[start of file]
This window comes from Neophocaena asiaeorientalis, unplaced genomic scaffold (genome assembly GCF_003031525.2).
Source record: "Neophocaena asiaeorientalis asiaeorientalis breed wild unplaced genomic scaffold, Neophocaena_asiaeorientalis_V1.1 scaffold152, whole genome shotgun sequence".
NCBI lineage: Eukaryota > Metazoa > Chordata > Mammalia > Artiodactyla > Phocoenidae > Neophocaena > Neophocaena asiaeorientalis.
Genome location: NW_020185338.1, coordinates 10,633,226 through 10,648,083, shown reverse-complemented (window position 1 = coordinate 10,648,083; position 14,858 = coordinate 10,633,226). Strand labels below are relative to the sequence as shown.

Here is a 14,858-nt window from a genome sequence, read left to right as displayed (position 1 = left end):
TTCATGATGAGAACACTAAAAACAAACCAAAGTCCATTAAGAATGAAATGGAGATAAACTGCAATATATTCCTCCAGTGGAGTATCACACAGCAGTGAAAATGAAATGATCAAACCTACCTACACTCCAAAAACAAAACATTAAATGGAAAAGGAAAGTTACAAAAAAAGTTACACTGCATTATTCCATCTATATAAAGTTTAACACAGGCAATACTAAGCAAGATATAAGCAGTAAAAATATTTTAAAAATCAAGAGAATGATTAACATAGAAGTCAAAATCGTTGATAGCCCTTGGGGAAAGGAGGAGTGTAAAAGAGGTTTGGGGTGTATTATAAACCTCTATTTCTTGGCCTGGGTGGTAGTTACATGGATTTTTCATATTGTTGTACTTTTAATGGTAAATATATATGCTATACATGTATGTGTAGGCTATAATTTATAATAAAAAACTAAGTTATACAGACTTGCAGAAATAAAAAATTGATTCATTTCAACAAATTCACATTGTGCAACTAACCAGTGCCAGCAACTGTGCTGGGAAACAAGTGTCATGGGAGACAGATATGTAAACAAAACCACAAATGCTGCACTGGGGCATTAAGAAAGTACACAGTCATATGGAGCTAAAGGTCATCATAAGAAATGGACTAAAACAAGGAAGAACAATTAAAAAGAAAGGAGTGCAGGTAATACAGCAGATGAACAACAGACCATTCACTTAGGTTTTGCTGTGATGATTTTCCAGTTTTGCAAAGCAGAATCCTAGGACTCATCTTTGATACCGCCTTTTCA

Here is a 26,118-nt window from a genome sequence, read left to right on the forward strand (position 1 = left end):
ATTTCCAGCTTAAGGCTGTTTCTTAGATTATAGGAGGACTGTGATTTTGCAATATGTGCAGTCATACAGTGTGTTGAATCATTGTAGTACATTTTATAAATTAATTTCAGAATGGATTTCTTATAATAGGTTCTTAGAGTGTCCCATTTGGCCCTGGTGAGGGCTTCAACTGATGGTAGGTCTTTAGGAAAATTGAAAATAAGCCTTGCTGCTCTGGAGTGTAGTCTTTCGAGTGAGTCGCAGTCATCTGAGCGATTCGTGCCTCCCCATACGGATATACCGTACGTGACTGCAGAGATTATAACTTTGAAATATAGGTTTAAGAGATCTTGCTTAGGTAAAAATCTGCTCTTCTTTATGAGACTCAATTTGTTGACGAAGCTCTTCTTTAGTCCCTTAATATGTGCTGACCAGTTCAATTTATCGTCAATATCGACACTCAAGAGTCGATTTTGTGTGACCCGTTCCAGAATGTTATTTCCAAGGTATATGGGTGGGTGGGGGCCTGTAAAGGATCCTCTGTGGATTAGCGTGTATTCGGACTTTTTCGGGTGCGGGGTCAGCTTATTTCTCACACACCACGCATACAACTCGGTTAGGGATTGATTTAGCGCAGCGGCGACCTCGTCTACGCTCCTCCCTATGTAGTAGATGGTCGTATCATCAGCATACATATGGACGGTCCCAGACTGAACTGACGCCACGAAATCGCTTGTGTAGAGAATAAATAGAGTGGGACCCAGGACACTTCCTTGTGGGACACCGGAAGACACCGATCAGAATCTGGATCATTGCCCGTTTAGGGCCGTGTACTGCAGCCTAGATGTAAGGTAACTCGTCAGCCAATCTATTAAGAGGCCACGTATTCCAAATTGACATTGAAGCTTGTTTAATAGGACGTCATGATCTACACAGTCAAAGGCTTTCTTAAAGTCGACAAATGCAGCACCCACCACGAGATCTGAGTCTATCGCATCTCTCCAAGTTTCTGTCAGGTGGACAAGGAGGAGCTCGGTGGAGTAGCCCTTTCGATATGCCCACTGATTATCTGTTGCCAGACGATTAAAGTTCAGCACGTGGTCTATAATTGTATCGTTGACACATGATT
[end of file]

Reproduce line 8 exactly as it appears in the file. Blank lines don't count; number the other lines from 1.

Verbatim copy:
ATTTCCAGCTTAAGGCTGTTTCTTAGATTATAGGAGGACTGTGATTTTGCAATATGTGCAGTCATACAGTGTGTTGAATCATTGTAGTACATTTTATAAATTAATTTCAGAATGGATTTCTTATAATAGGTTCTTAGAGTGTCCCATTTGGCCCTGGTGAGGGCTTCAACTGATGGTAGGTCTTTAGGAAAATTGAAAATAAGCCTTGCTGCTCTGGAGTGTAGTCTTTCGAGTGAGTCGCAGTCATCTGAGCGATTCGTGCCTCCCCATACGGATATACCGTACGTGACTGCAGAGATTATAACTTTGAAATATAGGTTTAAGAGATCTTGCTTAGGTAAAAATCTGCTCTTCTTTATGAGACTCAATTTGTTGACGAAGCTCTTCTTTAGTCCCTTAATATGTGCTGACCAGTTCAATTTATCGTCAATATCGACACTCAAGAGTCGATTTTGTGTGACCCGTTCCAGAATGTTATTTCCAAGGTATATGGGTGGGTGGGGGCCTGTAAAGGATCCTCTGTGGATTAGCGTGTATTCGGACTTTTTCGGGTGCGGGGTCAGCTTATTTCTCACACACCACGCATACAACTCGGTTAGGGATTGATTTAGCGCAGCGGCGACCTCGTCTACGCTCCTCCCTATGTAGTAGATGGTCGTATCATCAGCATACATATGGACGGTCCCAGACTGAACTGACGCCACGAAATCGCTTGTGTAGAGAATAAATAGAGTGGGACCCAGGACACTTCCTTGTGGGACACCGGAAGACACCGATCAGAATCTGGATCATTGCCCGTTTAGGGCCGTGTACTGCAGCCTAGATGTAAGGTAACTCGTCAGCCAATCTATTAAGAGGCCACGTATTCCAAATTGACATTGAAGCTTGTTTAATAGGACGTCATGATCTACACAGTCAAAGGCTTTCTTAAAGTCGACAAATGCAGCACCCACCACGAGATCTGAGTCTATCGCATCTCTCCAAGTTTCTGTCAGGTGGACAAGGAGGAGCTCGGTGGAGTAGCCCTTTCGATATGCCCACTGATTATCTGTTGCCAGACGATTAAAGTTCAGCACGTGGTCTATAATTGTATCGTTGACACATGATT